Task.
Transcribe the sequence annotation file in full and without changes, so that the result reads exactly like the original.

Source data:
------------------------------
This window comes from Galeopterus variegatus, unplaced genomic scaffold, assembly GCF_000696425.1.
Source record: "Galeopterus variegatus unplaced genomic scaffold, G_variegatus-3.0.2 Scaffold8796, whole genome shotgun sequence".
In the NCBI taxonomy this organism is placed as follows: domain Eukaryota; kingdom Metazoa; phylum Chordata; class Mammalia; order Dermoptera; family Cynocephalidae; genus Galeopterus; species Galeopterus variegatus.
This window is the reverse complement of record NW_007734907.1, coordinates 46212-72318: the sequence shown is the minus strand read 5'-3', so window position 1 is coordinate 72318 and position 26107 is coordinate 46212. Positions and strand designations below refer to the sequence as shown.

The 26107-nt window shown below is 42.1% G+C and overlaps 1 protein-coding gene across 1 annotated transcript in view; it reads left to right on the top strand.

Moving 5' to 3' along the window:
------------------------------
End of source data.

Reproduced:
This window comes from Galeopterus variegatus, unplaced genomic scaffold, assembly GCF_000696425.1.
Source record: "Galeopterus variegatus unplaced genomic scaffold, G_variegatus-3.0.2 Scaffold8796, whole genome shotgun sequence".
In the NCBI taxonomy this organism is placed as follows: domain Eukaryota; kingdom Metazoa; phylum Chordata; class Mammalia; order Dermoptera; family Cynocephalidae; genus Galeopterus; species Galeopterus variegatus.
This window is the reverse complement of record NW_007734907.1, coordinates 46212-72318: the sequence shown is the minus strand read 5'-3', so window position 1 is coordinate 72318 and position 26107 is coordinate 46212. Positions and strand designations below refer to the sequence as shown.

The 26107-nt window shown below is 42.1% G+C and overlaps 1 protein-coding gene across 1 annotated transcript in view; it reads left to right on the top strand.

Moving 5' to 3' along the window: